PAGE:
Friday, July 22, 2011


Hello everyone! I know you are probably upset with me for not posting frequently enough, and I apologize. I promise some yummy summer dishes coming soon. In the meantime, I thought I would enlighten you with some tea knowledge. Though right now it is 102 degrees out, on many not-so-sweltering summer days I like to go to tea with my mom, or anyone else who is willing. I love tea in all seasons. But whenever I go out and order a pot of tea I end up feeling really irritated because the tea thrown in the pot which makes it over-brew and taste bad after a few minutes. This happens so frequently (even in tea specialty places) that I got up the guts to ask Harold McGee about it in the New York Times.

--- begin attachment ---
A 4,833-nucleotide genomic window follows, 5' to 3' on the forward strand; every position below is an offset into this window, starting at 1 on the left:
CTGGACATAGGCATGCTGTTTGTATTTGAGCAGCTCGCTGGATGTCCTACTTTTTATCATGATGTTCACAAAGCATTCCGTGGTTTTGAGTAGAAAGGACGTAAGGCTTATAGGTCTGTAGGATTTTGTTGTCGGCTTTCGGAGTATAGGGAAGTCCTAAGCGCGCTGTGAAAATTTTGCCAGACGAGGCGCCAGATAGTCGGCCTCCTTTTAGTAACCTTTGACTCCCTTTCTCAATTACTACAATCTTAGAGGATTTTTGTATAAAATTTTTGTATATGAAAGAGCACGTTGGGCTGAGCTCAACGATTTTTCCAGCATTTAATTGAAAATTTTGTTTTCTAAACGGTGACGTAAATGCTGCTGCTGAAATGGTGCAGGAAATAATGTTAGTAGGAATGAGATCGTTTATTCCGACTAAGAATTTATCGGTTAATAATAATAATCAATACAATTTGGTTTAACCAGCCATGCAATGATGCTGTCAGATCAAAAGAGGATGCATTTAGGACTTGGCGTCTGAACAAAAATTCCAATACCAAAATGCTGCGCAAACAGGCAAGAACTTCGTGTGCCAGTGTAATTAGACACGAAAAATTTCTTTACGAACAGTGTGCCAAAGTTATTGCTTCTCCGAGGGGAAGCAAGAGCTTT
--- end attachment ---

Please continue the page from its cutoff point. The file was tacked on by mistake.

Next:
Here's the exchange:

I was wondering why restaurants seem to think it is a good idea to leave tea leaves/bags in their tea for long periods of time after brewing is finished. I was taught that the tea should be removed from the water after its optimal brewing time (four to five minutes usually) so that the tea doesn’t get overly strong and bitter. This preserves the taste of tea, and doesn’t ruin what’s left in the pot for the second cup. However, almost every time I go to a restaurant and order a pot, the leaves are dumped in there, or the bag is solidly wound around the lid so I can’t get it out, which means I get one really good cup, and the rest I can’t even drink. Why is this the norm? Am I just in the wrong?


You’re right, the longer you leave tea leaves in the tea after optimal brewing, the more bitter and tannic it gets. What you describe is unfortunately common brewing malpractice.

YES! I knew it! So please, don't do this to yourself at home; I promise a much tastier tea for you! Maybe restaurants will soon follow our lead.